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Once weather was just weather

Alex Miller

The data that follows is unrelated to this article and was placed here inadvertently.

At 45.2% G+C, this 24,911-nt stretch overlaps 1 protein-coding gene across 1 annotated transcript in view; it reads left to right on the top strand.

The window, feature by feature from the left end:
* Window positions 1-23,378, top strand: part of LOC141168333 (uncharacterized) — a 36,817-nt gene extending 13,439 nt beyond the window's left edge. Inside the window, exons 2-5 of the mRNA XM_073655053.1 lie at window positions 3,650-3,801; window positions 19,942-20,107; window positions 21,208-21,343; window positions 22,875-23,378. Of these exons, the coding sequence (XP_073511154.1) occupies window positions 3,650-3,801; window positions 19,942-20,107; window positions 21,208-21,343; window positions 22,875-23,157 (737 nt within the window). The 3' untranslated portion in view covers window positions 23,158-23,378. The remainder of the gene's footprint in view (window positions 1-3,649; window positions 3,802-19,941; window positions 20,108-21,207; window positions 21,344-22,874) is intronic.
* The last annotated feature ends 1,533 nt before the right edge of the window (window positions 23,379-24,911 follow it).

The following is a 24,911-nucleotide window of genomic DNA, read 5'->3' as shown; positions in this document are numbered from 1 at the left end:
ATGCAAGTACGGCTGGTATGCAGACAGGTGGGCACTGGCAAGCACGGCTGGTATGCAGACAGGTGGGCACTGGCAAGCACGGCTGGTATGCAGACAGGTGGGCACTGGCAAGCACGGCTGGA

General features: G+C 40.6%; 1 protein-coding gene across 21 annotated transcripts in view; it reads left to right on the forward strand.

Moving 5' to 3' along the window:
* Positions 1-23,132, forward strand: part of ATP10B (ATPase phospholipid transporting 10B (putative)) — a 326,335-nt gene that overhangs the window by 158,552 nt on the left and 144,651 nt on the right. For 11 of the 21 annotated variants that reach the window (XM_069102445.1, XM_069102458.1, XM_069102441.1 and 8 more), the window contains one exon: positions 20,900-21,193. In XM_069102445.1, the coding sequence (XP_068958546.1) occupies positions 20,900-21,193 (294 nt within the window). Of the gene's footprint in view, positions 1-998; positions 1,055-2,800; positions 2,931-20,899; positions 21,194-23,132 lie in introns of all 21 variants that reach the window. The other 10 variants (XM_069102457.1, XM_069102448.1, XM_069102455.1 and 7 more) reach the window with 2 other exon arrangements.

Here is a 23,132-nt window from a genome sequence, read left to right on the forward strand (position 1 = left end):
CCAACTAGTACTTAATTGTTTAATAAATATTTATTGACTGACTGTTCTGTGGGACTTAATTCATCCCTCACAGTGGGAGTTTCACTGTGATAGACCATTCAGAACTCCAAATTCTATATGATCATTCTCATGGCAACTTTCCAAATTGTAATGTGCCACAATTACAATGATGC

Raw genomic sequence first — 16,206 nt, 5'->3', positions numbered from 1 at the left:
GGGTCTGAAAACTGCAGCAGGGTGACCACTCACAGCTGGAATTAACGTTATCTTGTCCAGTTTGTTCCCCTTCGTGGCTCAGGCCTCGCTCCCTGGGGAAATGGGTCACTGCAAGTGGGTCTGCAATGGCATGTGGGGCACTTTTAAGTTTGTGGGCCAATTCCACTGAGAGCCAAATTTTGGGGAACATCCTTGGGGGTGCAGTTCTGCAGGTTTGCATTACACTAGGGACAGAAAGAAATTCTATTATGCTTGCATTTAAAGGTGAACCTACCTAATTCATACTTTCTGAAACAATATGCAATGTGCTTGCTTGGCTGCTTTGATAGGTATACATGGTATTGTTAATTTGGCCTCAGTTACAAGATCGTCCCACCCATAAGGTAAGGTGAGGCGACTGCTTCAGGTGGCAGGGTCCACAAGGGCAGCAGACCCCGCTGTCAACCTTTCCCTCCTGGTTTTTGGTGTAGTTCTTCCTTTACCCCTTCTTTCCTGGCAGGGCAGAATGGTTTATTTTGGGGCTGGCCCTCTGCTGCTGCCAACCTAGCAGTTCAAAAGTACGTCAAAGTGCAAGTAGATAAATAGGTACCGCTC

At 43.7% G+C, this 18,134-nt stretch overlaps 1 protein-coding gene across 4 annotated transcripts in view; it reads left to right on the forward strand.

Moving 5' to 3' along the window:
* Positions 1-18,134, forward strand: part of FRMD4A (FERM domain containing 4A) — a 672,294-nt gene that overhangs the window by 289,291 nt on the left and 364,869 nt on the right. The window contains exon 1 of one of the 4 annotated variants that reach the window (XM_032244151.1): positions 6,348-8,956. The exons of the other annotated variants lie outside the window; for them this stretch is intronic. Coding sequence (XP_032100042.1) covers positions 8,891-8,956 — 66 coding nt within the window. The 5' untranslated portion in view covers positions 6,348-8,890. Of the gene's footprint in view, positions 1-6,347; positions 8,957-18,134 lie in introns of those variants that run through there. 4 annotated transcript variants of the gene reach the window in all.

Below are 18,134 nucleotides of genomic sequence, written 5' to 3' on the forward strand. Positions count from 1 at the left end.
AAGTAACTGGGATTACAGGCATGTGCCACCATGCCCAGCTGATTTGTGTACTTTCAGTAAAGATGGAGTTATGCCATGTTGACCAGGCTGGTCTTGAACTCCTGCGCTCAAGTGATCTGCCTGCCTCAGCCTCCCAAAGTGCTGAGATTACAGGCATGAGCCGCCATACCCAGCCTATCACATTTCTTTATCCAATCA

Climatology isn’t math – hardly an exact science we can rely on – which is a vexing issue when you consider that we live in a place whose entire economy relies, in large part, on weather. Snowy weather.Remember when weather was just weather, without a lot of subtext about what’s causing it and why? As we sit up here near the top of the world this winter getting deluged with more snow than we know what to do with, it’s easy to forget that much of the rest of the country is warm and dry – with what will likely turn out to be the warmest January on record this year.No wonder skier visits are through the roof: Everyone wants to get the heck out of Des Plaines and into the hills. Having extraordinarily fluffy hills to play on doesn’t hurt, either.Ever wondered, though, what happens if and when the phenomenon called global warming shows its ugly side and perhaps greens us up all winter long? We hope it doesn’t ever happen, but with the majority of ostensibly in-the-know scientists saying global warming is the real deal, what would it look like around here?If we’re lucky, we get 80 or 90 years on this planet – hardly a sneeze in the history of this ancient rock we live on. But that’s long enough to make us think we know a thing or two, like the North Pole should always be covered with ice, Mount Kilimanjaro should always have literary snows and Glacier National Park should have, you know, glaciers. These truisms, alas, are going the way of the flat Earth theory as the planet warms up. So who’s to say the maxim that Vail always has snow will hold up indefinitely?Just when we get comfortable with a status quo, it can be shaken up. Remember the late ’90s, when it seemed the stock market would go up forever? Those who made hay while the sun shone did great. The rest of us moped into the new millennium, wishing we’d done something different, even if we weren’t quite sure what.With the bumper crop of snow gracing our hills this season, it’s tempting to forget that water is key to our survival and that we need to keep a close eye on the future as thirsty Front Range cities – and ourselves – put increasing demands on a limited supply. For the towns and resorts that make up ski country, that means playing hard-ball with water rights and making sure we’ve got what we need to make snow when the snow gods get stingy.For the time being, though, let it snow … and let’s enjoy it while it lasts.Vail, Colorado


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